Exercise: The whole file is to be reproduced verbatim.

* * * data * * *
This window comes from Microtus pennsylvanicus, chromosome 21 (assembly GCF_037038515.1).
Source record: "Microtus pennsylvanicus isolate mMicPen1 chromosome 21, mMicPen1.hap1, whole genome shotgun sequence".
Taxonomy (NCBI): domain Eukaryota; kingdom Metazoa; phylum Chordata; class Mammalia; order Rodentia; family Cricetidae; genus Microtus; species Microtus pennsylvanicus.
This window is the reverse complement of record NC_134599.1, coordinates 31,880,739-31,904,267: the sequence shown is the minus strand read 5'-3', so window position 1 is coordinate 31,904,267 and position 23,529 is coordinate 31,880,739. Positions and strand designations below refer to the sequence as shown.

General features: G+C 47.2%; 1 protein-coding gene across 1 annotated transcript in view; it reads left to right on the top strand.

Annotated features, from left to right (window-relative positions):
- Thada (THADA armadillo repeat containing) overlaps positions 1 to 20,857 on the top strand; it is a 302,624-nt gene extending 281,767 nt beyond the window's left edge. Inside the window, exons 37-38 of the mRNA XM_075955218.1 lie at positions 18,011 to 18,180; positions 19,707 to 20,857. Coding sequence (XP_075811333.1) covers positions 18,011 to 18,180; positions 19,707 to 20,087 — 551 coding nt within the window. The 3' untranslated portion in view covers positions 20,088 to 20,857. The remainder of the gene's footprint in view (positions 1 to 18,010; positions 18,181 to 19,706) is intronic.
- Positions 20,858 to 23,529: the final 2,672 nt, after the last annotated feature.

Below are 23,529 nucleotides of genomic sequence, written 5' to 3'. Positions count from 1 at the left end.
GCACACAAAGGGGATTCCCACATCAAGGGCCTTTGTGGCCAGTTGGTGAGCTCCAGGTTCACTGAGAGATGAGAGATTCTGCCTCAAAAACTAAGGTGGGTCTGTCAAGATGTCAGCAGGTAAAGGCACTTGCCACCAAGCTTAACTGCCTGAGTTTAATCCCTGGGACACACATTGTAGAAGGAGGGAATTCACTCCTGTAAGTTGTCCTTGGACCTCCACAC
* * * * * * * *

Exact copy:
This window comes from Microtus pennsylvanicus, chromosome 21 (assembly GCF_037038515.1).
Source record: "Microtus pennsylvanicus isolate mMicPen1 chromosome 21, mMicPen1.hap1, whole genome shotgun sequence".
Taxonomy (NCBI): domain Eukaryota; kingdom Metazoa; phylum Chordata; class Mammalia; order Rodentia; family Cricetidae; genus Microtus; species Microtus pennsylvanicus.
This window is the reverse complement of record NC_134599.1, coordinates 31,880,739-31,904,267: the sequence shown is the minus strand read 5'-3', so window position 1 is coordinate 31,904,267 and position 23,529 is coordinate 31,880,739. Positions and strand designations below refer to the sequence as shown.

General features: G+C 47.2%; 1 protein-coding gene across 1 annotated transcript in view; it reads left to right on the top strand.

Annotated features, from left to right (window-relative positions):
- Thada (THADA armadillo repeat containing) overlaps positions 1 to 20,857 on the top strand; it is a 302,624-nt gene extending 281,767 nt beyond the window's left edge. Inside the window, exons 37-38 of the mRNA XM_075955218.1 lie at positions 18,011 to 18,180; positions 19,707 to 20,857. Coding sequence (XP_075811333.1) covers positions 18,011 to 18,180; positions 19,707 to 20,087 — 551 coding nt within the window. The 3' untranslated portion in view covers positions 20,088 to 20,857. The remainder of the gene's footprint in view (positions 1 to 18,010; positions 18,181 to 19,706) is intronic.
- Positions 20,858 to 23,529: the final 2,672 nt, after the last annotated feature.

Below are 23,529 nucleotides of genomic sequence, written 5' to 3'. Positions count from 1 at the left end.
GCACACAAAGGGGATTCCCACATCAAGGGCCTTTGTGGCCAGTTGGTGAGCTCCAGGTTCACTGAGAGATGAGAGATTCTGCCTCAAAAACTAAGGTGGGTCTGTCAAGATGTCAGCAGGTAAAGGCACTTGCCACCAAGCTTAACTGCCTGAGTTTAATCCCTGGGACACACATTGTAGAAGGAGGGAATTCACTCCTGTAAGTTGTCCTTGGACCTCCACAC